What are the teaching modules?
The teaching modules are a component of Picturing Animals in National Geographic, a National Science Foundation-funded research project exploring photographic representations of non-human animals in National Geographic between 1888 and the present. Like the project’s purpose, the modules’ purpose is to help students better understand societies’ historical and contemporary attitudes toward animals and the interrelationships between these attitudes and animal photographs. To promote this understanding, the modules simulate the project by drawing from a collection of 118 National Geographic animal photographs, one from each year for the past 118 years.
Although the specific questions they address vary, the modules address the following general Essential Questions:
- What is the relationship between photographs of animals and the attitudes toward animals of their creators?
- What is the relationship between photographs of animals and the attitudes toward animals of their viewers?
- How do the relationships between photographs of animals and individuals’ attitudes toward animals apply at other scales as well as to other forms of representation and types of attitude?
- How can sociologists, historians, and other researchers use an understanding of the interrelationship between representations and attitudes to create new knowledge?
- To what extent do individuals, including students and other youth, actively participate in these interrelationships?
By addressing these general questions, the modules promote the following general Enduring Understandings:
- Photographs of animals reflect the attitudes toward animals of their creators.
- Photographs of animals affect the attitudes toward animals of their viewers.
- The interrelationship between photographs of animals and individuals’ attitudes toward animals generalizes to the societal scale as well as to other forms of representation and types of attitude.
- Sociologists, historians, and other researchers can use representations to make predictions about societies’ attitudes as well as their similarities to and differences from other societies’ attitudes and their trends and changes across time.
- Individuals, including students and other youth, actively participate in the interrelationship between representations and attitudes as both creators and viewers of representations and holders of attitudes.
As evidence of these understandings, students complete Assessments such as:
- Quizzes on vocabulary related to animals, representations, and attitudes.
- Group presentations on analyses of photographs of animals.
- Class discussions about attitudes toward animals.
- Written reflections about representations and attitudes.
- Individual projects in which students find and analyze representations as well as create and reflect on their own representations.
In preparation for these assessments, students complete Activities such as:
- Lectures on vocabulary related to animals, representations, and attitudes.
- Activities about analyzing animal photographs.
- Presentations on attitudes toward animals.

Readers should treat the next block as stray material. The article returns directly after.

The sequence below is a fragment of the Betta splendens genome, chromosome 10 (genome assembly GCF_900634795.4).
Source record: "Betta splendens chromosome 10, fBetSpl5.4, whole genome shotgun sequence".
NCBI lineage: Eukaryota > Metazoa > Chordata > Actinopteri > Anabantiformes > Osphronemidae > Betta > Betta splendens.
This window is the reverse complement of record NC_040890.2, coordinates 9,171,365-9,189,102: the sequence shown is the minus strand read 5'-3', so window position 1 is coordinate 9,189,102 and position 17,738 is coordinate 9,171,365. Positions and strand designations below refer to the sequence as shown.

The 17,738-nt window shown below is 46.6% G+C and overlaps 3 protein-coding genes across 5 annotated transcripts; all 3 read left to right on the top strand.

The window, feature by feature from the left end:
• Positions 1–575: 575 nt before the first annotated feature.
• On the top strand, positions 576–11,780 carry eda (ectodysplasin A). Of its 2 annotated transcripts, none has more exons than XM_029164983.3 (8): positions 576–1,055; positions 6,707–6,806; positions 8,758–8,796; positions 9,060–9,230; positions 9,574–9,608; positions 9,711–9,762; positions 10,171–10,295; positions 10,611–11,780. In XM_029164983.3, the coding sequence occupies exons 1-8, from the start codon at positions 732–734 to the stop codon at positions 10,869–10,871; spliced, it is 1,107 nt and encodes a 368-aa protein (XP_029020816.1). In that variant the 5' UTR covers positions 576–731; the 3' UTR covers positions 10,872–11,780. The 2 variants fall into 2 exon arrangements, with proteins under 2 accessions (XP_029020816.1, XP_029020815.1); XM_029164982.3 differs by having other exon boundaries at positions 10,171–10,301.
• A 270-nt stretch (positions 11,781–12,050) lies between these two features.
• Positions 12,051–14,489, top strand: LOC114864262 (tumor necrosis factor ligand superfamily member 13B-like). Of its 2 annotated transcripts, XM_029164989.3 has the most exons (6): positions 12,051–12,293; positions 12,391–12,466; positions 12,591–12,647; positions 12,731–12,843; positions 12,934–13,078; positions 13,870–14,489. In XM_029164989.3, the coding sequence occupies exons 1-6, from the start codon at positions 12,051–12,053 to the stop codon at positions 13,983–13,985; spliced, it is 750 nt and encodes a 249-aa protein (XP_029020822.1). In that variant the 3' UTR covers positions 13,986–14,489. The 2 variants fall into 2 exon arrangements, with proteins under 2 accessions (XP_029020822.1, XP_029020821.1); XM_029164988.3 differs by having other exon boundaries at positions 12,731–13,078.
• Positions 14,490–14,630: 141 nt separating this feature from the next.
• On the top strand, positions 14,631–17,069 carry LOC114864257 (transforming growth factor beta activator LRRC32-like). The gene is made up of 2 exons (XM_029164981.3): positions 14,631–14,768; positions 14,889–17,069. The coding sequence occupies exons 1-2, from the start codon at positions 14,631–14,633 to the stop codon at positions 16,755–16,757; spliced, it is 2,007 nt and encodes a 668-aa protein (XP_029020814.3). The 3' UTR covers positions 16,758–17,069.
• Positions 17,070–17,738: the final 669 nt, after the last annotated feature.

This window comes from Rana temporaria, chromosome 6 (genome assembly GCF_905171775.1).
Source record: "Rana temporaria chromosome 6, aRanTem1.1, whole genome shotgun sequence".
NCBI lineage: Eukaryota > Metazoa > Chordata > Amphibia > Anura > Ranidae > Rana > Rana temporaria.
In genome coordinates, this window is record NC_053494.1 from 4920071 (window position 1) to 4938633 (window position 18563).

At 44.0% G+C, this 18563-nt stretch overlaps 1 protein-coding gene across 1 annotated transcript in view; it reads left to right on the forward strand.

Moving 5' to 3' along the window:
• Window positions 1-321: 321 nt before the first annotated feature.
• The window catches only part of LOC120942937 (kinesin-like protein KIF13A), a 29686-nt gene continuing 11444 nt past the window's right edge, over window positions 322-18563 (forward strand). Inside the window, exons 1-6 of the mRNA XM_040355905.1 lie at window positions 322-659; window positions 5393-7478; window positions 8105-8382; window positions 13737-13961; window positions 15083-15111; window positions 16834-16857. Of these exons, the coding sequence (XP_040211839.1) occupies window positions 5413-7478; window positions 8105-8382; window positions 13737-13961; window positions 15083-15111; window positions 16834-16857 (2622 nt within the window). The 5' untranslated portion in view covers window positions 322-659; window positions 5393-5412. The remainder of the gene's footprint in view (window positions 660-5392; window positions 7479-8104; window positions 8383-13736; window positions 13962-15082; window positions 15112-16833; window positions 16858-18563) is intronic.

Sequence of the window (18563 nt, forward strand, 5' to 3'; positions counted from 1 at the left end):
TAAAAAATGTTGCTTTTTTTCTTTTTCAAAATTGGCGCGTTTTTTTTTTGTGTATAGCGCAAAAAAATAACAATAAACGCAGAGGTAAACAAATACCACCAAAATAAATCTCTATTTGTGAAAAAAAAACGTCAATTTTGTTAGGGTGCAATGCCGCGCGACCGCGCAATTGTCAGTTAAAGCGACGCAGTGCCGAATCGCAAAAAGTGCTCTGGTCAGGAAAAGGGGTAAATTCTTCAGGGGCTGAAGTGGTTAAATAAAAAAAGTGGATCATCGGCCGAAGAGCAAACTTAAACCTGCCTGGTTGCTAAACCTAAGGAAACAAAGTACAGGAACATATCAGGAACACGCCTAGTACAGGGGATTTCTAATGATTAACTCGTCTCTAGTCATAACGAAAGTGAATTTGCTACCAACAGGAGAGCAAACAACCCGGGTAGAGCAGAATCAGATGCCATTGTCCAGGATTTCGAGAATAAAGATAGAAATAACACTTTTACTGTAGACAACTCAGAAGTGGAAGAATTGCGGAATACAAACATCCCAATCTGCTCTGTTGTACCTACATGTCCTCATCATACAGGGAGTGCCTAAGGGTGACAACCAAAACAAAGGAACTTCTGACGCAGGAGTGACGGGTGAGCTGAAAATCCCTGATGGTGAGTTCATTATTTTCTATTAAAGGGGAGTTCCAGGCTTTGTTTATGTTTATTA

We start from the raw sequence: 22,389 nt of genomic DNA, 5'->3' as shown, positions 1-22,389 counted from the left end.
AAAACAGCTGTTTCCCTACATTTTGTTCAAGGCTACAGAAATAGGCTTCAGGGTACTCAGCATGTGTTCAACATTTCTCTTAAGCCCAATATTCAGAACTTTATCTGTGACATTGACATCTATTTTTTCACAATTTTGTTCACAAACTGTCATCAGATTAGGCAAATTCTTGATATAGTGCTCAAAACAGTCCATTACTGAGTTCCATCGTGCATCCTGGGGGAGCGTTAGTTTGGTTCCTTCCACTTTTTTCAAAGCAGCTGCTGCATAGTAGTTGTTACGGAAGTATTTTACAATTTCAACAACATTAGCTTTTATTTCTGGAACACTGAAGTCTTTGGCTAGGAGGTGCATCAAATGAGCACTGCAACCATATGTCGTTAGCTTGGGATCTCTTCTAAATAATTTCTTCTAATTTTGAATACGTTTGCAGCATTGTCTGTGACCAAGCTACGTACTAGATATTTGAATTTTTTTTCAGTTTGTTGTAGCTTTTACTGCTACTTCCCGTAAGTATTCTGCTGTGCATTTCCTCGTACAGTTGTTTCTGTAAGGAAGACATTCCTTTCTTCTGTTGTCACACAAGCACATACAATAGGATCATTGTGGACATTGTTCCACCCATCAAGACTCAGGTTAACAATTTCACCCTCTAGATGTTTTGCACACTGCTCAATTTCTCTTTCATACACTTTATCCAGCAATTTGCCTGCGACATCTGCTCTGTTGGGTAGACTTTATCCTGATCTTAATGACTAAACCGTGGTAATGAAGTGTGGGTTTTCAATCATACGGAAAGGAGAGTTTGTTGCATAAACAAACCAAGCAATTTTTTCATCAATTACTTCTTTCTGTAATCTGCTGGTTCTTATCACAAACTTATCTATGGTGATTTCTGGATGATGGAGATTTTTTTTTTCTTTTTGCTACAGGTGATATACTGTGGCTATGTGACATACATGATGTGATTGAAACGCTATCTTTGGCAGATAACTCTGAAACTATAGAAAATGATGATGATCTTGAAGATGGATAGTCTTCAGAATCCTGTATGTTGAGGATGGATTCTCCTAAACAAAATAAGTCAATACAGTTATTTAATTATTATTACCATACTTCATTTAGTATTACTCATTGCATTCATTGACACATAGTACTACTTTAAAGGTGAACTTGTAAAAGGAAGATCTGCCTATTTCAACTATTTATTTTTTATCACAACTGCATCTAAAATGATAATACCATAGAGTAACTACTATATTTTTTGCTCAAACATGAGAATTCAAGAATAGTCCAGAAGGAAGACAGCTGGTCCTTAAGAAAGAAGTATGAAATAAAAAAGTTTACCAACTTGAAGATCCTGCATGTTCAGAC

- Discussions about representations and attitudes.
- Reflections in which students consider how individuals actively participate in the interrelationship between representations and attitudes.
How do I use the teaching modules?
The modules are designed as two-weeklong units appropriate for high school students in social science courses. However, they are flexible enough that teachers can lengthen or shorten them while still addressing the same questions and contributing to the same understandings. Teachers can also combine the modules into longer units or break them into shorter units or single lessons.
Each module falls into one of four thematic categories: Animal-Human Relationships, Domestic Animals, Liminal Animals, and Wild Animals. Within each category, one module focuses on sociology. Sociology-focused modules use photographs from 1988 and after, and they address current social issues related to attitudes toward animals. A second module focuses on history. History-focused modules use photographs from before 1988, and they address historical trends and changes in attitudes toward animals. In addition to these two core modules, each category includes several shorter modules contributed by animal studies scholars researching a wide variety of topics.
In addition to the modules, teachers can take advantage of the website’s interactive elements: the Forum and the Personal Meaning Map. In the Forum, students can comment on the modules, post their work, and interact with other students from around the world. With the Personal Meaning Map, students can visualize the effect of animal photographs on their own attitudes toward animals while helping the research team with another component of the project.
How can I help with the teaching modules?
We would greatly appreciate your help! If you are interested in providing feedback on the modules or contributing your own lesson or unit plans based on the National Geographic animal photographs, please email Stephen Vrla, the graduate research assistant working on the modules and project.